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From the Editor’s Desk: Hold us accountable to journalistic ideals


Editor in Chief Yasna Haghdoost

By Yasna Haghdoost     8/23/16 11:42pm

Dear Readers,

My name is Yasna Haghdoost, and I am the Thresher Editor in Chief for the 2016-17 academic year. I began my career at the Thresher as a lowly arts and entertainment writer my freshman year, where I recall my very first theater review being brutally eviscerated by our copy editor before it went to print. Since then, I’ve held various editorial positions over the years before beginning my stint as Editor in Chief this summer. Because the Thresher is a blanket tax organization, the student body voted me in last semester, and I’m pleased to say that I won out over such illustrious write-in candidates as “Someone who isn’t super biased,” “SJP” and, of course, “that older Asian man who’s always in Fondy.”

Given the tense political environment we now find ourselves in, I’ve been reflecting on my role as editor, and more broadly about the responsibilities of the press within the communities they seek to inform. As an immigrant and a woman of Middle Eastern descent, I personally feel the brunt of the violent rhetoric slung at certain marginalized communities, rhetoric perpetuated with saddening frequency by media outlets more concerned with ratings than integrity.

We are living in an increasingly polarized world. To that end, most of us (including myself) tend to consume media that reaffirms our worldviews. Whether it’s Huffington Post or Breitbart, MSNBC or Fox News, our newsfeeds and conversations are inundated with messages we want to hear, that assure us our opinions are correct and make it all too easy for us to bask in our own perceived moral superiority while ridiculing those with whom we disagree. To top it all off, the rise of “clickbait” has made it difficult for credible news sources to survive in an environment where readers are more likely to consume stories about Donald Trump’s gaffes or Kim Kardashian’s derriere over in-depth investigations about corporate tax loopholes or the criminal justice system.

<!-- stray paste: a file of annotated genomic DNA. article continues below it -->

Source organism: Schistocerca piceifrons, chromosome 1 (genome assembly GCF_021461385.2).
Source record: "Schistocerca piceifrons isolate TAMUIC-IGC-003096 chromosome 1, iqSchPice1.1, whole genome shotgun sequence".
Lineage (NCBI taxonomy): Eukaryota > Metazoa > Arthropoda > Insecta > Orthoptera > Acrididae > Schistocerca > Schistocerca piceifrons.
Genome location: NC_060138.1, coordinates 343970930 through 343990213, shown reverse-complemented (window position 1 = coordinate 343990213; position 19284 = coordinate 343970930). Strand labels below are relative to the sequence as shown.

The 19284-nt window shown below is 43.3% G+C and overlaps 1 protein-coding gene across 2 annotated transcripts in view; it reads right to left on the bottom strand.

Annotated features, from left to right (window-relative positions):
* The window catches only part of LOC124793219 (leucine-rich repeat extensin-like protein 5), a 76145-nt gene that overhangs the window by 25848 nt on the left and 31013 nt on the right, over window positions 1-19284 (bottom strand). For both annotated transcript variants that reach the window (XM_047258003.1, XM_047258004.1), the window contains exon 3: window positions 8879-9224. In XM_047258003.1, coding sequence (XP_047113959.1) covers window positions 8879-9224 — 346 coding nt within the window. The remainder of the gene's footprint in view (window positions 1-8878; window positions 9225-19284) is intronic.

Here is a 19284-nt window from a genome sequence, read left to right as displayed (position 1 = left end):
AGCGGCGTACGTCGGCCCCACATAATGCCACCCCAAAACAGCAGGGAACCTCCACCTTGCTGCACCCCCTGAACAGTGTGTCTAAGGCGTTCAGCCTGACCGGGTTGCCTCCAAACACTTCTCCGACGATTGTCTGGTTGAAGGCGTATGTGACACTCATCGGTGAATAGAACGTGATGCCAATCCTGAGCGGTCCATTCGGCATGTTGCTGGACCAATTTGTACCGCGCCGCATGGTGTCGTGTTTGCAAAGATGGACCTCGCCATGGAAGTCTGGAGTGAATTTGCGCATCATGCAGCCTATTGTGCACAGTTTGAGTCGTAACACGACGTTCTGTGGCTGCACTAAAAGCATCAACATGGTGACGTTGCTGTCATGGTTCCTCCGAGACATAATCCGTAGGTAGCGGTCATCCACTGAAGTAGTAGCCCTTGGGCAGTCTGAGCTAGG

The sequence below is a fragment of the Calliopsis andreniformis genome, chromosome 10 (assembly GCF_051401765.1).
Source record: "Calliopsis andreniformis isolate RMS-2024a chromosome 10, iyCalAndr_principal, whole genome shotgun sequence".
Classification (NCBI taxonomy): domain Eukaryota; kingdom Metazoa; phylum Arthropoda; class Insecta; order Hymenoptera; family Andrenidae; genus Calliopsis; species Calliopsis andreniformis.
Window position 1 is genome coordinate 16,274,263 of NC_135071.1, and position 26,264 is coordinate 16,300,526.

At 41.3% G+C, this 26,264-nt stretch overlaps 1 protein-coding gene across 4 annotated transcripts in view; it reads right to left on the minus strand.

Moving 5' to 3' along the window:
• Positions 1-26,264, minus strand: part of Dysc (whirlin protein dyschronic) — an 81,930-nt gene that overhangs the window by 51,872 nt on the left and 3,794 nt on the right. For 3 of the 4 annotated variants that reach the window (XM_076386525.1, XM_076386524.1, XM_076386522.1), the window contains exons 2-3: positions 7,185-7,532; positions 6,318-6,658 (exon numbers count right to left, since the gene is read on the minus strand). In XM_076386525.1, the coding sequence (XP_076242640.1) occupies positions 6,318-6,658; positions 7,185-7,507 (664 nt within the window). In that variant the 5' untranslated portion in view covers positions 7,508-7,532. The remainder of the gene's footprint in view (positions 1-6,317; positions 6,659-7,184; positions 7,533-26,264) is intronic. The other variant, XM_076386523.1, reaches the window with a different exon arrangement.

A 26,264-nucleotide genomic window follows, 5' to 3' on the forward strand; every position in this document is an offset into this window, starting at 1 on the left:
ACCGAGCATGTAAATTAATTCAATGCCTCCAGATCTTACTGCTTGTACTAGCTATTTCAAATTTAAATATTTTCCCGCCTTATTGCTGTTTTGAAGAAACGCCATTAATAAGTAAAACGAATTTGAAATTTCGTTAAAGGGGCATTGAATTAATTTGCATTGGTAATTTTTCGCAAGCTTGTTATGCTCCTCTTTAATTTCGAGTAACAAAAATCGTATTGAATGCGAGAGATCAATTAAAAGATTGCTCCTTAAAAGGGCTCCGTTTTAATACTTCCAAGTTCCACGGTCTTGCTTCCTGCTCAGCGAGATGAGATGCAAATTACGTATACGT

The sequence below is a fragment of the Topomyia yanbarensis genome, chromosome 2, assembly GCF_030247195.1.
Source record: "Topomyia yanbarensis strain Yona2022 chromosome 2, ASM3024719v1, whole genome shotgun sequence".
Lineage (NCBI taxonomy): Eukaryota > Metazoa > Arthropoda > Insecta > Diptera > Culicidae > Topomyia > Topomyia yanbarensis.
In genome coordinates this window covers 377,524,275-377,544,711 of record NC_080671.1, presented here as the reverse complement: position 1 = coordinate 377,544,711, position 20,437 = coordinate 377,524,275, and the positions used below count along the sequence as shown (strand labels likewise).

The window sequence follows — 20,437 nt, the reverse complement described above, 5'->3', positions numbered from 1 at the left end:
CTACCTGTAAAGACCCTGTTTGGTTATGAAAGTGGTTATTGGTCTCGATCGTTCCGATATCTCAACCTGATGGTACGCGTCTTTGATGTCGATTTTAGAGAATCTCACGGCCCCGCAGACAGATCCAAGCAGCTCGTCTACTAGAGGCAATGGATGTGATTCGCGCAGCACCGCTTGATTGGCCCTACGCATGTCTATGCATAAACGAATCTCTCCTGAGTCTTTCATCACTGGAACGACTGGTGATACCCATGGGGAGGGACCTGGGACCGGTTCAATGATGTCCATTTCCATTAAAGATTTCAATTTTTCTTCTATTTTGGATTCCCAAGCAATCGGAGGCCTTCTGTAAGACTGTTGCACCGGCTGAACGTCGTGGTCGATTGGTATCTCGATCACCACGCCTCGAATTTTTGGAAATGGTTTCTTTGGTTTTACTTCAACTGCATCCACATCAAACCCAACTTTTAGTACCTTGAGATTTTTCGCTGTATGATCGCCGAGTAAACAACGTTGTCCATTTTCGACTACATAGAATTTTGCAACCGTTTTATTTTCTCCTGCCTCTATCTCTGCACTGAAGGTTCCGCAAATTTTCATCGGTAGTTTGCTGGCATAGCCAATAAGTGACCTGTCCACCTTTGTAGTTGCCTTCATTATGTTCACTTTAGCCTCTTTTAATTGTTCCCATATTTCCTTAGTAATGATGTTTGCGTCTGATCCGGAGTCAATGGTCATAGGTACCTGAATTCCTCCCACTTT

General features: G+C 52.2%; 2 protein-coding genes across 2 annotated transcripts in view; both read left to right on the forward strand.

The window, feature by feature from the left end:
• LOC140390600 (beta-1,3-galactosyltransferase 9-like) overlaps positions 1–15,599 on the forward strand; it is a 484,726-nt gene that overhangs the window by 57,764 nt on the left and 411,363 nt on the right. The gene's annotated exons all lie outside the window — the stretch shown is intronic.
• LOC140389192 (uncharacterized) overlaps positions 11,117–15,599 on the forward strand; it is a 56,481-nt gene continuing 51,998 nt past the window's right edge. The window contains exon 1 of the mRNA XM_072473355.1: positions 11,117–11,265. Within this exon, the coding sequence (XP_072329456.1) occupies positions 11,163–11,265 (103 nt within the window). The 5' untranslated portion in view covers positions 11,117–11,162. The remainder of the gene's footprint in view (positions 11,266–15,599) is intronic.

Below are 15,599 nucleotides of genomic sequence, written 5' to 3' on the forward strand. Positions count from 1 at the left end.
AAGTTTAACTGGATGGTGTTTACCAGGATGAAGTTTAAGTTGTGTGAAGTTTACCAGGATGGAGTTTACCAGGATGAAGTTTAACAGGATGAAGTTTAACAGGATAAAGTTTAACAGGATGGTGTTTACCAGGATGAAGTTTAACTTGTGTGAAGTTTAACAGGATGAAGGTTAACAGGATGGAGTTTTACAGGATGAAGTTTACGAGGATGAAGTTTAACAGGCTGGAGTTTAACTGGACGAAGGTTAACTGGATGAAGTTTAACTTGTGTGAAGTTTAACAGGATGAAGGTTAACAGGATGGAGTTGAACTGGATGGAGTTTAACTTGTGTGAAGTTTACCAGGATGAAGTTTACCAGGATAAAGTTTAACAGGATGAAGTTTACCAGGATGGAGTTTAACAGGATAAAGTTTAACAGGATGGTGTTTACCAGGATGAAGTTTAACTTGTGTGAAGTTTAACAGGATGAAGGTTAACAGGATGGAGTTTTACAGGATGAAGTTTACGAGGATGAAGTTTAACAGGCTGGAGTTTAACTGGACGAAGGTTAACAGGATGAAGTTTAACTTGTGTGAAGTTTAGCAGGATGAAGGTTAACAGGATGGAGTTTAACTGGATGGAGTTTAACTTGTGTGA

I don’t have answers to these nationwide issues, but I do believe the Thresher can strive toward journalistic ideals that seek to inform and illuminate readers, with the help of a Rice readership willing to rise above harmful rhetoric and the inclination toward self-affirmation instead of critical thinking. Over the past few years, the Thresher has expanded its in-depth coverage and investigative pieces, and we plan to continue starting conversations about the many pressing issues our community faces. We remain committed to serving as a forum for intelligent discussion, so we encourage our readers to submit opinion pieces or letters to the editor about the major issues du jour in order to spark dialogue within our community. I invite you to hold me accountable to the journalistic integrity towards which we strive: If you have any questions or concerns about Thresher’s coverage, send me an email at thresher@rice.edu. Alternatively, come say hi to me in person. On a good day, I don’t bite.

Happy reading,

Yasna Haghdoost

Yasna Haghdoost is the Thresher Editor in Chief and a Will Rice College senior

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